The other big problem with highlighter is where to apply. Conventional wisdom says some combination of the following: above the cheekbones, above the brows, below the brows, on the temple, on the forehead, on your nose, on your Cupid’s bow, and under the lip. I usually use it in only three of these places: above the cheekbone, below the brows, and either on my Cupid’s bow or below my lips. One or the other, not both. If my face were more angular, and my forehead and nose smaller, I might try it other places, but as it is, highlighting those areas doesn’t do much for me. But above the cheekbone at the end of the orbital socket, it’s very nice.

If you’ve been curious about highlighters, but don’t really know where or how to use them, this is a good product for experimenting with. I was really surprised by how much I liked it.


See? Subtle. Nice!


Benefit Watt’s Up! (!) highlighter: $30

Provenance: Purchased.

Price/Value Ratio (high-end: poor/fair/good/excellent): Fair. $30 is $30, and a highlighter is really an optional product. I wish it were cheaper.

Purchase again? Probably won’t need to.

(Have you used this product? Love it? Hate it? Want it? Give a holler in the comments!)

Review: LORAC Co-Stars Long-Wearing Lip Color in French Kiss, Hot Kiss, Steamy Kiss

Geez, I need a cigarette just after typing the title of the review. And I don’t even smoke.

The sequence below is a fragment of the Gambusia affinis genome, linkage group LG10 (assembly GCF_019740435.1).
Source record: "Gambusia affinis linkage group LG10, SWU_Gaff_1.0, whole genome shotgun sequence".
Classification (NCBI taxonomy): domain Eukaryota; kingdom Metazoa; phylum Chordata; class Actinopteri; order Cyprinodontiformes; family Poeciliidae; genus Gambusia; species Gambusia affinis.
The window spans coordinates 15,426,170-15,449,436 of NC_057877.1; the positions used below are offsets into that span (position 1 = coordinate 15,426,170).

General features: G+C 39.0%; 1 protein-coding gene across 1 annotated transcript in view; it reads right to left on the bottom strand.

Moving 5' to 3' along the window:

I’ve had two of these clunking around in my lipstick drawer for awhile: French Kiss and Hot Kiss — which is why the brushes on those two are clearly not entirely white in the top photo. Sorry; I normally don’t photograph used products, but I had forgotten just how good they were until I came across them the other day. And since ULTA is having a sale through 1/21/12 and these LORAC Co-Stars are reduced in price to $9.99 from their normal price of $20, at 50% off you should definitely consider picking up a few.

Like most iterations of the “long-wearing” variety of lip color, this is a double-ended wand with a stain on one end and a gloss on the other. You apply the stain first, then gloss. Ideally, the only maintenance they should need throughout the day is a gloss touch-up, but  if you need it to perform perfectly from 8 am to midnight, you’ll probably want to touch up the stain as well as the gloss at some point. These formulas tend to be pretty effective at delivering long-lasting color, but the danger is that they tend to be drying on lips. These avoid that pitfall pretty well. There’s no way you could  call them “moisturizing,” at least not with a straight face, but they’re reasonably comfortable to wear; I find these more comfortable than MAC’s Pro Longwear Lipcolor by a long shot. And besides, it gives you such a good reason to expand your lip balm collection. (See? I’m helping. I’m a helper.)